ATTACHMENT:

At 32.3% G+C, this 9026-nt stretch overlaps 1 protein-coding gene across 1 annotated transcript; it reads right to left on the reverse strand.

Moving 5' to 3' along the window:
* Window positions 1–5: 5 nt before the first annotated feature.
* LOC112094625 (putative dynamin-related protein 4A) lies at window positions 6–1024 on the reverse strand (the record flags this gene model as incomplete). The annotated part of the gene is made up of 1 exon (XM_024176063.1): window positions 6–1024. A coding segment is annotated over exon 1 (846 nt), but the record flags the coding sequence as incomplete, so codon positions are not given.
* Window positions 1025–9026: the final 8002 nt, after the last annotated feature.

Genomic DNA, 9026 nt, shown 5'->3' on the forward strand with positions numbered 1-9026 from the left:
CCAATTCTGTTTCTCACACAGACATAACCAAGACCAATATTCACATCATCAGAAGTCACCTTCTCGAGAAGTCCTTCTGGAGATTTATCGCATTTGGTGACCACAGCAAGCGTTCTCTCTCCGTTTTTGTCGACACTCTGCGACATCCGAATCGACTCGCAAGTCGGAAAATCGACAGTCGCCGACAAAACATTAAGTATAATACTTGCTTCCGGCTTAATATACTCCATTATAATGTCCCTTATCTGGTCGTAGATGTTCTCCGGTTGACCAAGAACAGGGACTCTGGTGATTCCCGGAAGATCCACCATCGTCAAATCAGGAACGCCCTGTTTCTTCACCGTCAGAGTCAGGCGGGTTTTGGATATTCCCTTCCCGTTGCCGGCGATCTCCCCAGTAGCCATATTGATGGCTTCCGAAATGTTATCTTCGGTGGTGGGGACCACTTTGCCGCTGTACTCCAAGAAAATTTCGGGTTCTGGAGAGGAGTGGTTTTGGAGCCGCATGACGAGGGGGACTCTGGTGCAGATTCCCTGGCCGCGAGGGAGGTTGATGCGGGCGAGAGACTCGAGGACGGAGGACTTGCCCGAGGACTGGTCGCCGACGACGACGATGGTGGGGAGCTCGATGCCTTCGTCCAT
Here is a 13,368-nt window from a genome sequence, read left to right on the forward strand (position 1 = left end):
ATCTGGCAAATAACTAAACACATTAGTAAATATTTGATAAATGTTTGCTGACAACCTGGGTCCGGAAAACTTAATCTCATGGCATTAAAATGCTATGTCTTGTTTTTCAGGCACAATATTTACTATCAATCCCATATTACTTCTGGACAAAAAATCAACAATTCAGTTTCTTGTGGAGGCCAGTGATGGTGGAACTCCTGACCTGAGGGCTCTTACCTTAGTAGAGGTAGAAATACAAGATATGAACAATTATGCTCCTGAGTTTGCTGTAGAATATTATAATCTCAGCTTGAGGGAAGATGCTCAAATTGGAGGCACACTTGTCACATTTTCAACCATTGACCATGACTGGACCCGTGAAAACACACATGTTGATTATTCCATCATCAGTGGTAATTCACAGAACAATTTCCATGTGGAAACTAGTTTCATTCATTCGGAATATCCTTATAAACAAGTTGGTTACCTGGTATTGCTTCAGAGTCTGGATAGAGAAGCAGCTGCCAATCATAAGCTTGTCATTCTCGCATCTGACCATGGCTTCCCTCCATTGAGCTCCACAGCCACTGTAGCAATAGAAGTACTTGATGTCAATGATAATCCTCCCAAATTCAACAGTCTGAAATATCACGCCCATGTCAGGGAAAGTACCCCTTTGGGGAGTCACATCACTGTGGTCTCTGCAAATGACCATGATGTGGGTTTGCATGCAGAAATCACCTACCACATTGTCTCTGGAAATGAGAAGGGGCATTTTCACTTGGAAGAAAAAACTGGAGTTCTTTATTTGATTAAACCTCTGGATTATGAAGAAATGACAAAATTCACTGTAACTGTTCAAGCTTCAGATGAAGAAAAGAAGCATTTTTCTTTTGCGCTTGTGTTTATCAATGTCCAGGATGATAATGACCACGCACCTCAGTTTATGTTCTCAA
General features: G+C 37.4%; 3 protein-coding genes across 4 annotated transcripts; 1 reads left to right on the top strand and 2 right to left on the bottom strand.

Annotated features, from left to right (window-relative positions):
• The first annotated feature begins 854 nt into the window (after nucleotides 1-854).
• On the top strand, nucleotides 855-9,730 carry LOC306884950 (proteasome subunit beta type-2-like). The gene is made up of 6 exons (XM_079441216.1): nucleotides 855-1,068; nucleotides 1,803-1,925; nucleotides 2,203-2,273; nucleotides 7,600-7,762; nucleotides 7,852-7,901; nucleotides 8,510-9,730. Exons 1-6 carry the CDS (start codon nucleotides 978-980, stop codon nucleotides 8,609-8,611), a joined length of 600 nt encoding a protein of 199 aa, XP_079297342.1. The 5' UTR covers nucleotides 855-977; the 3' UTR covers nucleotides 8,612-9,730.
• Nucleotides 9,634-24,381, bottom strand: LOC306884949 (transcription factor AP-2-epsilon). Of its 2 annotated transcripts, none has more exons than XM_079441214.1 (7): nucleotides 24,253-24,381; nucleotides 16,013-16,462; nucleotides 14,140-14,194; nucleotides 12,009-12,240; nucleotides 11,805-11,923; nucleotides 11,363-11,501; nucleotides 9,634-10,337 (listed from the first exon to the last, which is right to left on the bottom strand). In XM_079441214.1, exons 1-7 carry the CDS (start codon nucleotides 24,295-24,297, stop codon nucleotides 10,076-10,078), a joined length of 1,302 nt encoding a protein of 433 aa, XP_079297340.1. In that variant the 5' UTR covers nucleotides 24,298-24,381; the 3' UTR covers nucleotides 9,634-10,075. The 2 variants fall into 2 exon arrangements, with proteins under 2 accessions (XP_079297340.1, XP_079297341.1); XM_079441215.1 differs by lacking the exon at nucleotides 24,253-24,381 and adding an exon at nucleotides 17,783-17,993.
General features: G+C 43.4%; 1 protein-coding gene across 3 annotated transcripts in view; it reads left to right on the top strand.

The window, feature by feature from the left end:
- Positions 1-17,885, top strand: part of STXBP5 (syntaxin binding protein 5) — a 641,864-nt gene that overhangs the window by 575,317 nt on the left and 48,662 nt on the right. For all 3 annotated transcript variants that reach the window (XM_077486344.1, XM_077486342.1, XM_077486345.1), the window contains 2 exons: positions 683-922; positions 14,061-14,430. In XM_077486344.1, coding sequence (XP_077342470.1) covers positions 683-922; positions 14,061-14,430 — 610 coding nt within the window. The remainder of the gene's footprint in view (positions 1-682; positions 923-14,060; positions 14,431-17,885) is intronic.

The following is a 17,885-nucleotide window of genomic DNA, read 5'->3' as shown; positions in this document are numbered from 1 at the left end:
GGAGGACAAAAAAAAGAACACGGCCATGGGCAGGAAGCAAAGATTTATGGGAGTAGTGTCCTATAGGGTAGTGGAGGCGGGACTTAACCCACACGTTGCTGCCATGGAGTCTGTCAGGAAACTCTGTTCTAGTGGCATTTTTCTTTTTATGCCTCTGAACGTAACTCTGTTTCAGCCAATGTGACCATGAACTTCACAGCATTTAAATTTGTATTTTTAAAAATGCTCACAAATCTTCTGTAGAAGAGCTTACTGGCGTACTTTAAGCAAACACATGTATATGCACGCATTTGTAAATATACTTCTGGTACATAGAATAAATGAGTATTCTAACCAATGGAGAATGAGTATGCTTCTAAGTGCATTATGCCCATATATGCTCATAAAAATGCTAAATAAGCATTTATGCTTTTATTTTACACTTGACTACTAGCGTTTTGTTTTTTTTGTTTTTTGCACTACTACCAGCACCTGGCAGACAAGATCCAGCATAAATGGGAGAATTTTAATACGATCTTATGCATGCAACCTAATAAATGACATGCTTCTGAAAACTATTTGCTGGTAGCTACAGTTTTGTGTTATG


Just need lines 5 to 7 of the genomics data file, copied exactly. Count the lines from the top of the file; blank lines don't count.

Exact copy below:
* Window positions 1025–9026: the final 8002 nt, after the last annotated feature.

Genomic DNA, 9026 nt, shown 5'->3' on the forward strand with positions numbered 1-9026 from the left:
CCAATTCTGTTTCTCACACAGACATAACCAAGACCAATATTCACATCATCAGAAGTCACCTTCTCGAGAAGTCCTTCTGGAGATTTATCGCATTTGGTGACCACAGCAAGCGTTCTCTCTCCGTTTTTGTCGACACTCTGCGACATCCGAATCGACTCGCAAGTCGGAAAATCGACAGTCGCCGACAAAACATTAAGTATAATACTTGCTTCCGGCTTAATATACTCCATTATAATGTCCCTTATCTGGTCGTAGATGTTCTCCGGTTGACCAAGAACAGGGACTCTGGTGATTCCCGGAAGATCCACCATCGTCAAATCAGGAACGCCCTGTTTCTTCACCGTCAGAGTCAGGCGGGTTTTGGATATTCCCTTCCCGTTGCCGGCGATCTCCCCAGTAGCCATATTGATGGCTTCCGAAATGTTATCTTCGGTGGTGGGGACCACTTTGCCGCTGTACTCCAAGAAAATTTCGGGTTCTGGAGAGGAGTGGTTTTGGAGCCGCATGACGAGGGGGACTCTGGTGCAGATTCCCTGGCCGCGAGGGAGGTTGATGCGGGCGAGAGACTCGAGGACGGAGGACTTGCCCGAGGACTGGTCGCCGACGACGACGATGGTGGGGAGCTCGATGCCTTCGTCCAT